12 months, up to two years. The obvious examples that should be
re-assessed are those in the Support Group because they are pregnant
or have a highly contagious disease.
The Support Group means very little regarding financial
security. For those who are re-assessed and move into the WRAG,
they then have to appeal. I think it is beyond the comprehension
of many MP's and policy writers that those in the Support Group
are usually massively disabled or very, very ill, and forcing
them to appeal will cause actual mental and physical harm.
7. The time-scale for the national roll-out
for the migration process, including the Department's capacity
to introduce changes identified as necessary in the Aberdeen and
7.1 Implementing change to criteria before implementing
the Harrington report is wrong, and not the intention of the Harrington
7.2 Implementing change to contributions based
benefits before the Universal Credit (UC) is introduced will cause
hardship, poverty and relationship breakdown. Under UC Mr Ian
Duncan Smith assured that no couple will be worse off if they
live together. The time limited contributions based benefit cuts
mean that couples will be significantly financially penalised
because they have been unfortunate enough to become sick, ill
It appears that the ESA WCA is too either being applied
too strictly, or that the criteria are set for very low levels
The levels of functioning are too low for employment.
Any level of impairment, illness or disability puts
the claimant at a disadvantage in the employment market as there
will almost always be a fit and well person with the same skill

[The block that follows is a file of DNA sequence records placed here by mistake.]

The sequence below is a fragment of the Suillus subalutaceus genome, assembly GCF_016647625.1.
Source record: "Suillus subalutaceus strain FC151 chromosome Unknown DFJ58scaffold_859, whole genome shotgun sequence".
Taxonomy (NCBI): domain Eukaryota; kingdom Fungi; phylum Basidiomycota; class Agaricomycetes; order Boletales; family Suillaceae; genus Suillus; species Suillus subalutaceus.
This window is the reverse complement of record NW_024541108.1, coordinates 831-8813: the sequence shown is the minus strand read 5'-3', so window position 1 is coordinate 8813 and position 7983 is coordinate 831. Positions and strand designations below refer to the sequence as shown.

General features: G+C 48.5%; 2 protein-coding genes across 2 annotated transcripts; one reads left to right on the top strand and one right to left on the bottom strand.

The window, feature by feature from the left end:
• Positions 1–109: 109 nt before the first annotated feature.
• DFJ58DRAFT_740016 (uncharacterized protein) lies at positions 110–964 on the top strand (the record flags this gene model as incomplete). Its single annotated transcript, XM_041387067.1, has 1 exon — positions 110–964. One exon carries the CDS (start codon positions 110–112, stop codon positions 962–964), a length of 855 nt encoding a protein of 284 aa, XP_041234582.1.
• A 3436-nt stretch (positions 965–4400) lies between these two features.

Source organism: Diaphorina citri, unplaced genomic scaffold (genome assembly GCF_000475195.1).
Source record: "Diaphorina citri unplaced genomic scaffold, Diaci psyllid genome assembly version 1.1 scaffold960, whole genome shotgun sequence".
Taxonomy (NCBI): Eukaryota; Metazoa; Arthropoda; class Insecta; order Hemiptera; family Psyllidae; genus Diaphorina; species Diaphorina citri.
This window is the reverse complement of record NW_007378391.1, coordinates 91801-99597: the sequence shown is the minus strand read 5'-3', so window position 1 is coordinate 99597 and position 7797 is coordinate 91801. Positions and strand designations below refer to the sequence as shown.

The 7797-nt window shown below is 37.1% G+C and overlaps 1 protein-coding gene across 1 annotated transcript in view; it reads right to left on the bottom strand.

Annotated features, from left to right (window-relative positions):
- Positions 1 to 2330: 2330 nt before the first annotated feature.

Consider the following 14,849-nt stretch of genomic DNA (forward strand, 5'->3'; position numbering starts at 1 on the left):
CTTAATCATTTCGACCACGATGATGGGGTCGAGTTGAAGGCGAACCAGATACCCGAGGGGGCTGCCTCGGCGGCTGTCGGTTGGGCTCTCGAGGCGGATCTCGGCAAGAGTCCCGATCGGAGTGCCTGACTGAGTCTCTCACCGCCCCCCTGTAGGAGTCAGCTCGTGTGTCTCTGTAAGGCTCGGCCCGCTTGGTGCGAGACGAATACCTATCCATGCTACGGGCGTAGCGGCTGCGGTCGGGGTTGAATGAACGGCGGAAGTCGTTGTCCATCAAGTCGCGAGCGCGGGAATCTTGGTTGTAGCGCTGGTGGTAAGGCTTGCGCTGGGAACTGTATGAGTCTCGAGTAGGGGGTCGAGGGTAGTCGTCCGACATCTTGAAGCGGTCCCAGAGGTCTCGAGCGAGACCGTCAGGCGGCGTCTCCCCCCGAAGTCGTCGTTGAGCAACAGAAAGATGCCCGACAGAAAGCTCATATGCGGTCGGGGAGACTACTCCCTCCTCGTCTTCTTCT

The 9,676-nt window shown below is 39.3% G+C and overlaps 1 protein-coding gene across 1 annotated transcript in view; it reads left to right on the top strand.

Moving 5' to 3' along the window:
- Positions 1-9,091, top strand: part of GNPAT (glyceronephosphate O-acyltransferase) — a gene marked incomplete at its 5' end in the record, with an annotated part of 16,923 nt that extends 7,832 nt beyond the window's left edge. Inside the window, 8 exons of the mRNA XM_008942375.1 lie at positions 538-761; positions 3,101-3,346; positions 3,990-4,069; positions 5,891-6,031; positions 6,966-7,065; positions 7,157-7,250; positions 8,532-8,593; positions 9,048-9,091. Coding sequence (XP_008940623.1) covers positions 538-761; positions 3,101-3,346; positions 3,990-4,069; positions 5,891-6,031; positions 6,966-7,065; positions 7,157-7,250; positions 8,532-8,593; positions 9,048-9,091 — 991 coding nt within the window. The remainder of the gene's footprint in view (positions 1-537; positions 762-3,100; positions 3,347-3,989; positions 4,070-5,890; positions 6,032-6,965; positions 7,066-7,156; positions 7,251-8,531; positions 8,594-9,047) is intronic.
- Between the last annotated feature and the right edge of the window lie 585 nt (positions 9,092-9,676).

sets available who will be more reliable, have better attendance
and require less adjustments.
There is little recognition of incurable illnesses
There is an assumption that illnesses or conditions
will all be cured in a given time span (to be decided by an EMP
who may not be familiar with the illness or condition), or that
the claimant will be able to "adjust" given time. There
is no adjustment that can be made for pain when analgesia either
fails to work or has side effects that then in themselves restrict
The WCA stereotypes sick and disabled people by only
giving a "work station" as a work place, and working
in a call centre as an example.
The "work station" work place example is
biased towards those traditionally seen as employees in these
EMP's are not Employment Specialists, nor are they
Occupational Therapists, nor are they Employment advisors. They
may have no knowledge of employment beyond what they have experienced.
They are not specialists in disability despite having completed
a five day "in-house" course. The disability training
should be carried out by an independent body and no EMP should
examine a claimant if they are not experts in the conditions and
the implications of the condition.
Repeated assessments at short intervals are not necessary
for most conditions.
Contributions based benefits should not be time limited
until all IB claimants have been assessed and the UC is established.
People should not be denied personal finances because
of a situation beyond their control, ie sickness and disability.
People should not be sanctioned when they cannot
comply with regulations because of a situation beyond their control,
ie sickness and disability.
Couples should not be financially penalised because
of a situation beyond their control, ie sickness and disability.